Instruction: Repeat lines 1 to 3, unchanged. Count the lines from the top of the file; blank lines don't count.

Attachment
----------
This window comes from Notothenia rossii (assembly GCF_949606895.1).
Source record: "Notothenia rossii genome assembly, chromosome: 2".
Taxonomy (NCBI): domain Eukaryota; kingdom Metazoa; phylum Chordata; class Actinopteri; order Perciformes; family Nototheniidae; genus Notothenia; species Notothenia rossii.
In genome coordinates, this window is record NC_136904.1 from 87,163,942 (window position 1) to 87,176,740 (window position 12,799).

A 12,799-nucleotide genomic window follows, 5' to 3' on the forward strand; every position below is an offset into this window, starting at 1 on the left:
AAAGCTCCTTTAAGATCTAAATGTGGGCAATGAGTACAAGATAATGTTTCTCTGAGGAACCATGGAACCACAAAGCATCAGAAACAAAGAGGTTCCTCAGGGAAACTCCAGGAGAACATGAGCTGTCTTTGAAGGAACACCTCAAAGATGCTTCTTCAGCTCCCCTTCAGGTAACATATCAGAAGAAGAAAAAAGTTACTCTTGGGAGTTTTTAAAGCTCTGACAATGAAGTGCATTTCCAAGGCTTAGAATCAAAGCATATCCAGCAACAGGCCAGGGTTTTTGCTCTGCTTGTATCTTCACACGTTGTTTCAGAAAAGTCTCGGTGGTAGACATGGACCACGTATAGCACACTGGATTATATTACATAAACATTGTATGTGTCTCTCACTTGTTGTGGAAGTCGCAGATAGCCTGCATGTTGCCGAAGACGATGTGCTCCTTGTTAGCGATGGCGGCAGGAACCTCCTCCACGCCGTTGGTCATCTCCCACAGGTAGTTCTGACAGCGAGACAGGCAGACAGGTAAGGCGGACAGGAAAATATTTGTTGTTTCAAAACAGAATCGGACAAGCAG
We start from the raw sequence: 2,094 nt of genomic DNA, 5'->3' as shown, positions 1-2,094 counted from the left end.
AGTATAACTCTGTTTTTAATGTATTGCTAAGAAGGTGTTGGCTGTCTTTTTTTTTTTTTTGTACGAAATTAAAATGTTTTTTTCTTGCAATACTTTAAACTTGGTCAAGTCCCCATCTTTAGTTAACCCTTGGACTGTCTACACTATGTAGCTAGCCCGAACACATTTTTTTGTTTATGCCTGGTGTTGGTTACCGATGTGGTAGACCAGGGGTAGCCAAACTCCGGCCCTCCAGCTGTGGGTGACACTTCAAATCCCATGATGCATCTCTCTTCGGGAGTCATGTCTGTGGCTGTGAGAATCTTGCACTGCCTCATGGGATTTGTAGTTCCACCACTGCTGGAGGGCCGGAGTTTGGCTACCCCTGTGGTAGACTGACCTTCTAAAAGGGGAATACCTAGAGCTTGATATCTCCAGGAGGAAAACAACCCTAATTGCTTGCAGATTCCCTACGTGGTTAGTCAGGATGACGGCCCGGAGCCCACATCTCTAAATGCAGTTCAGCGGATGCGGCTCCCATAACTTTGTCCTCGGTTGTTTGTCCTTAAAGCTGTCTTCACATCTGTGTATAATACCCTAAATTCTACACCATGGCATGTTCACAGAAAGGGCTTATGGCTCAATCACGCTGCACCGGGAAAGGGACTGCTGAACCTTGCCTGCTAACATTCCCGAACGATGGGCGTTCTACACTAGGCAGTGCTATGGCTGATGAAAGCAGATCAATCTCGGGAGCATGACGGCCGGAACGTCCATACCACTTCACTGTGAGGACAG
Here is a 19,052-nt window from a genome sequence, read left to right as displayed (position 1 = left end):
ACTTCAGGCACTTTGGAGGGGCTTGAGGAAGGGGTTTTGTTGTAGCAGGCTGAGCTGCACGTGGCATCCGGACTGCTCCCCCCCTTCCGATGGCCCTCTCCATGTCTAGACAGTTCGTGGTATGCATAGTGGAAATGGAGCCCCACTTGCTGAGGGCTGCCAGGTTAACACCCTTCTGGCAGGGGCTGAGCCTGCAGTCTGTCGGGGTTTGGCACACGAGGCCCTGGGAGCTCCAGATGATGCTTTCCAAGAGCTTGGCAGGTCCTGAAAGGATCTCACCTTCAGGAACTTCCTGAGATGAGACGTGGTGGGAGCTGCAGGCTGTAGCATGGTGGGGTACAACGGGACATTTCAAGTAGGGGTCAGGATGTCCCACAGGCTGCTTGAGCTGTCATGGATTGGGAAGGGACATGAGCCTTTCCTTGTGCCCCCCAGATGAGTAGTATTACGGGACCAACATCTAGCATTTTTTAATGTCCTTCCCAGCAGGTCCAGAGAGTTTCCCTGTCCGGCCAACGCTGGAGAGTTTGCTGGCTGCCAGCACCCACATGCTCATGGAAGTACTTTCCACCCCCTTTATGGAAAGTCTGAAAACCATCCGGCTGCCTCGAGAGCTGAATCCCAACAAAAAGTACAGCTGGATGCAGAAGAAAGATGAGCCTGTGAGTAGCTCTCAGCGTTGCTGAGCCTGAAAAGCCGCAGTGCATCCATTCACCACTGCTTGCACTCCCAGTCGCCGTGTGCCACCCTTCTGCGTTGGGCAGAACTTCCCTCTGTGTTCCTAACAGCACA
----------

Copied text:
This window comes from Notothenia rossii (assembly GCF_949606895.1).
Source record: "Notothenia rossii genome assembly, chromosome: 2".
Taxonomy (NCBI): domain Eukaryota; kingdom Metazoa; phylum Chordata; class Actinopteri; order Perciformes; family Nototheniidae; genus Notothenia; species Notothenia rossii.